Image Aesthetics and the Stance of Interpretability: Subject/Object Relationships

Salah BOUREGBI

Résumé


The problem of the relationship between the mind and the object is longstanding and complex. The shift toward emphatic identification, in which the object contains no inherent meaning or significance other than that which the mind projects onto it, represents a psychological turn that ushers in modernism. Such standing point is characterized by the notion that “life can no longer have meaning; it can only produce meaning.

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Références


- Art Berman, Preface to Modernism (New York: Columbia University Press, 1994): 46.

- Peter McKonrick, Fiction, Philosophies and the Problems of Poetics (Ithaca, London: Cornell University Press, 1988): 4.

- Henri Bergson, Time and Free Will: An Essay on the Immediate Date of Consciousness, Trans. F.C. Pogson, 1910 (London, New York: George Allen & Unwin Ltd, The Macmillan Co., 1921): 101.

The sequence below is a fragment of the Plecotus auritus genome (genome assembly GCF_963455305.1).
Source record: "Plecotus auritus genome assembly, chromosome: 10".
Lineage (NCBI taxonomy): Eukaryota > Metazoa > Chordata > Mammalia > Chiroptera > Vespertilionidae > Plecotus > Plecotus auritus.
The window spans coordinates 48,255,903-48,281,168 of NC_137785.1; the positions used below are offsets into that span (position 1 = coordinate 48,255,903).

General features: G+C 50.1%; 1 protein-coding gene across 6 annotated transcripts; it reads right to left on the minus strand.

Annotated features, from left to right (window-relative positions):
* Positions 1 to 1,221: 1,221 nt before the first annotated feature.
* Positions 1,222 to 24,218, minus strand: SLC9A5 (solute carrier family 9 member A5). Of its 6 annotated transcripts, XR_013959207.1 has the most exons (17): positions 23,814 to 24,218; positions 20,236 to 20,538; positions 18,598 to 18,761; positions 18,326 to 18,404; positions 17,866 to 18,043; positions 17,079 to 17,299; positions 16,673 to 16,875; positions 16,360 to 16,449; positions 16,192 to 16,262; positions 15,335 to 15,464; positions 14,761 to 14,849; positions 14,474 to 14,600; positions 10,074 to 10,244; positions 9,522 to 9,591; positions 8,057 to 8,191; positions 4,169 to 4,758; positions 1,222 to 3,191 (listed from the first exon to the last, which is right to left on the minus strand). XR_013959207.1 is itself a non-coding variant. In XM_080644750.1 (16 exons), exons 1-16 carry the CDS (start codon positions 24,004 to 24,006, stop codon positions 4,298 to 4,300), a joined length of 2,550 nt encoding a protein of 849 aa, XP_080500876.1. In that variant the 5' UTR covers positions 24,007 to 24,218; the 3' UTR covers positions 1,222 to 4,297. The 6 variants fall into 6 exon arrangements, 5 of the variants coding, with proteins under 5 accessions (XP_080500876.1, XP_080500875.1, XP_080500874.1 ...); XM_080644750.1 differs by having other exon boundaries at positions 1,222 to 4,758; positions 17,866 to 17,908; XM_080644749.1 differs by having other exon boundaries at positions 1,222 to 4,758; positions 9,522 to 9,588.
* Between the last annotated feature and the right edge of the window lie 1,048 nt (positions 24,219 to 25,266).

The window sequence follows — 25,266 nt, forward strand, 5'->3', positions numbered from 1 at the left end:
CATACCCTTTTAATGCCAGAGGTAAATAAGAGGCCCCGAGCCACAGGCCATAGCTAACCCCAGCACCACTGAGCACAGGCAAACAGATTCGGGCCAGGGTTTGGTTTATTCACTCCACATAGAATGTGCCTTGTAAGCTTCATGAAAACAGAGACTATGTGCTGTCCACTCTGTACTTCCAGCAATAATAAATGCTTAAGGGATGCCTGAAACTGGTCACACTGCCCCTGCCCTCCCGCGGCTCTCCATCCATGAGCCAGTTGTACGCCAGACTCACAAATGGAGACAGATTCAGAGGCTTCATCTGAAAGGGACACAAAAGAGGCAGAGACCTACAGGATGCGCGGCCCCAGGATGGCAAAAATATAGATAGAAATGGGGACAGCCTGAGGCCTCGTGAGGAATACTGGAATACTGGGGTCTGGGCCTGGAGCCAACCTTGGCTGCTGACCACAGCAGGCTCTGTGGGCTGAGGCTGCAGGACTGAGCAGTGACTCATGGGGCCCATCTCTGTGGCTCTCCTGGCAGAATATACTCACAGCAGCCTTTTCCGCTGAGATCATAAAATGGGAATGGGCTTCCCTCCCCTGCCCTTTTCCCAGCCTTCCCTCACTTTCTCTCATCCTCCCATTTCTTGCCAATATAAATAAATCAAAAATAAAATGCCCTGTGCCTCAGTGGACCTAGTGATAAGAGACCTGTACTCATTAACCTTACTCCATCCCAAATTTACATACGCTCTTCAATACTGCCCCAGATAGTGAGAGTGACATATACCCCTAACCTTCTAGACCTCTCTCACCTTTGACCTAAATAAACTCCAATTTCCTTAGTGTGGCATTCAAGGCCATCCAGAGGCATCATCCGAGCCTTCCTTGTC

- G.E. Moore, Principia Ethica, 1903 (Cambridge: Cambridge University Press, 1960): 30.

- John Maynard Keynes, Two Memoirs (London: Rupert Hart-Davis, 1949): 83.

- Gillian Naylor, Bloomsbury: Its Artists, Authors and Designers (London, new York: Bulfinch Press, 1990): 49.

- Roger Fry, Vision and Design, 1920 (New York: Meridian Books, 1956): 20.

- Allen McLaurin, Virginia Woolf, The Echoes Enslaved (Cambridge: Cambridge University Press, 1973): 23.

- Roger Fry, Transformations (London: Chatto & Windus, 1980): 12.

- Charles Mauron, Aesthetics and Psychology, Trans. Roger Fry, and Katherine John (London: Hogarth Press, 1927): 20.

-, The Nature of Beauty in Art and Literature (London: Hogarth Press, 1927): 12-3.

- D. Dowling, Bloomsbury Aesthetics and the Novels of Forster and Woolf (London: Longman, 1985): 16.

- Jane Goldman, The Feminist Aesthetics of Virginia Woolf: Modernism, Post-Impressionism and the Politics of the Visual (Cambridge: Cambridge University Press, 1998): 135.

- Virginia Woolf, Moments of Being: Unpublished Autobiographical Writings, 1976, Rd. Jeanne Schulkind (London, New York: The Hogarth Press, Harcourt Brace Jovanovich, 1985): 71.


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